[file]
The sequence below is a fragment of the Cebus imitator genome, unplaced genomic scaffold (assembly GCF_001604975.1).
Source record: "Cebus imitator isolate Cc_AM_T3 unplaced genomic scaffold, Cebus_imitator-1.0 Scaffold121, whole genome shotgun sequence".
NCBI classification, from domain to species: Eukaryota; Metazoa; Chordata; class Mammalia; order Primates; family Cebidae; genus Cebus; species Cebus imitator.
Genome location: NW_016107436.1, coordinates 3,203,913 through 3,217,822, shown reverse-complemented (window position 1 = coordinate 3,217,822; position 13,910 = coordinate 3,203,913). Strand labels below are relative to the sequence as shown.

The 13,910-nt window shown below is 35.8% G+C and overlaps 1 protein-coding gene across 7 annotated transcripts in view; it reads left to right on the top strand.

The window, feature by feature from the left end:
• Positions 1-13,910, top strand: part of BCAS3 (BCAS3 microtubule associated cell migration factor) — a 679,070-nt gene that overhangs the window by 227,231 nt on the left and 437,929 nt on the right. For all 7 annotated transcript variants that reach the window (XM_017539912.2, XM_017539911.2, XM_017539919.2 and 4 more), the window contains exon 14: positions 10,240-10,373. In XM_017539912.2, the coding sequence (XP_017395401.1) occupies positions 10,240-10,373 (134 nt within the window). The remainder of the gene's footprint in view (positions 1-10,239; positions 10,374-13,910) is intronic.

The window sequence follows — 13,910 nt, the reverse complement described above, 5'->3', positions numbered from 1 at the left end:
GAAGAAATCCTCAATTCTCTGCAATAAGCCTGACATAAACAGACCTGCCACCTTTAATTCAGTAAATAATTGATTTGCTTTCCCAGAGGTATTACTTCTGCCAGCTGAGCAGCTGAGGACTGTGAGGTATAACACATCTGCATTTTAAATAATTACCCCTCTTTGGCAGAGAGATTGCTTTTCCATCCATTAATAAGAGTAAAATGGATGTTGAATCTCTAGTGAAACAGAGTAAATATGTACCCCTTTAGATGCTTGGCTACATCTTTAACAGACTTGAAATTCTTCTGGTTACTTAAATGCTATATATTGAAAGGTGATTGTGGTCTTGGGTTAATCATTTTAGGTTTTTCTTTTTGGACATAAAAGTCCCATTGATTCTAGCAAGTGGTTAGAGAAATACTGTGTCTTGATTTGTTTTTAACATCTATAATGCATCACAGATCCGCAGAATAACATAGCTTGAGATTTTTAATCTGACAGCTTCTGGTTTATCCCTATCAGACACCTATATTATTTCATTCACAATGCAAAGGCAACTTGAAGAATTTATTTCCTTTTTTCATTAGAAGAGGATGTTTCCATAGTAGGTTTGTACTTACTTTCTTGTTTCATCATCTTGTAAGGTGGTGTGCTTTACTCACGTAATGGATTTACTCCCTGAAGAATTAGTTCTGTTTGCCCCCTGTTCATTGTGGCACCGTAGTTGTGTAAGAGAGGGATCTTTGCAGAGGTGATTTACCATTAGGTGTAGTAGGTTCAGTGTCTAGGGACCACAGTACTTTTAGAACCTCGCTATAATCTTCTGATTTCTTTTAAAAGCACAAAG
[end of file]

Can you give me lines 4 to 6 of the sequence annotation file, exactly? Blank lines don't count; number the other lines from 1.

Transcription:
Genome location: NW_016107436.1, coordinates 3,203,913 through 3,217,822, shown reverse-complemented (window position 1 = coordinate 3,217,822; position 13,910 = coordinate 3,203,913). Strand labels below are relative to the sequence as shown.

The 13,910-nt window shown below is 35.8% G+C and overlaps 1 protein-coding gene across 7 annotated transcripts in view; it reads left to right on the top strand.

The window, feature by feature from the left end: